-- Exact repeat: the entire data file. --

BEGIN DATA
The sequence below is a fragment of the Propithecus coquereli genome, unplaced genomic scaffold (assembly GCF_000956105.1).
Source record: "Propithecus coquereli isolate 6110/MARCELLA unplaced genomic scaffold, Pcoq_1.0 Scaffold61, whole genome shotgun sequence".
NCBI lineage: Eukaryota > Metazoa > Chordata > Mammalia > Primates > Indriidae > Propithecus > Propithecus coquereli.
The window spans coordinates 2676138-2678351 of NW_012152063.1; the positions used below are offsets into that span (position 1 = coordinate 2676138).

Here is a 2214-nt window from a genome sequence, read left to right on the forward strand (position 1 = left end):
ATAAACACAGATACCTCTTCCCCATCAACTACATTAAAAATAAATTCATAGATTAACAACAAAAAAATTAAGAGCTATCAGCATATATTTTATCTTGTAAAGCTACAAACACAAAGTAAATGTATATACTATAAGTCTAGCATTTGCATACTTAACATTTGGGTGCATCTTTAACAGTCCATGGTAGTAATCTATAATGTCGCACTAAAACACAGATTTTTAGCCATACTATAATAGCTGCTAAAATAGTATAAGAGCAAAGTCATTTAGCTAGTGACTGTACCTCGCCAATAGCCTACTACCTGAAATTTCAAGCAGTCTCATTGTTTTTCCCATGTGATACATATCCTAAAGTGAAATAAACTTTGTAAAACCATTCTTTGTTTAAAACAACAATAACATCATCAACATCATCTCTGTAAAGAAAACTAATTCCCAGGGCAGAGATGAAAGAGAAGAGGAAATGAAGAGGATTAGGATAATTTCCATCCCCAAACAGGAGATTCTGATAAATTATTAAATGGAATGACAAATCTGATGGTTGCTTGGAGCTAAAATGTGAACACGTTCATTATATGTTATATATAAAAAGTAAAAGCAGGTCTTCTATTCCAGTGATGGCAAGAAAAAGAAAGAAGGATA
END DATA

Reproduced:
The sequence below is a fragment of the Propithecus coquereli genome, unplaced genomic scaffold (assembly GCF_000956105.1).
Source record: "Propithecus coquereli isolate 6110/MARCELLA unplaced genomic scaffold, Pcoq_1.0 Scaffold61, whole genome shotgun sequence".
NCBI lineage: Eukaryota > Metazoa > Chordata > Mammalia > Primates > Indriidae > Propithecus > Propithecus coquereli.
The window spans coordinates 2676138-2678351 of NW_012152063.1; the positions used below are offsets into that span (position 1 = coordinate 2676138).

Here is a 2214-nt window from a genome sequence, read left to right on the forward strand (position 1 = left end):
ATAAACACAGATACCTCTTCCCCATCAACTACATTAAAAATAAATTCATAGATTAACAACAAAAAAATTAAGAGCTATCAGCATATATTTTATCTTGTAAAGCTACAAACACAAAGTAAATGTATATACTATAAGTCTAGCATTTGCATACTTAACATTTGGGTGCATCTTTAACAGTCCATGGTAGTAATCTATAATGTCGCACTAAAACACAGATTTTTAGCCATACTATAATAGCTGCTAAAATAGTATAAGAGCAAAGTCATTTAGCTAGTGACTGTACCTCGCCAATAGCCTACTACCTGAAATTTCAAGCAGTCTCATTGTTTTTCCCATGTGATACATATCCTAAAGTGAAATAAACTTTGTAAAACCATTCTTTGTTTAAAACAACAATAACATCATCAACATCATCTCTGTAAAGAAAACTAATTCCCAGGGCAGAGATGAAAGAGAAGAGGAAATGAAGAGGATTAGGATAATTTCCATCCCCAAACAGGAGATTCTGATAAATTATTAAATGGAATGACAAATCTGATGGTTGCTTGGAGCTAAAATGTGAACACGTTCATTATATGTTATATATAAAAAGTAAAAGCAGGTCTTCTATTCCAGTGATGGCAAGAAAAAGAAAGAAGGATA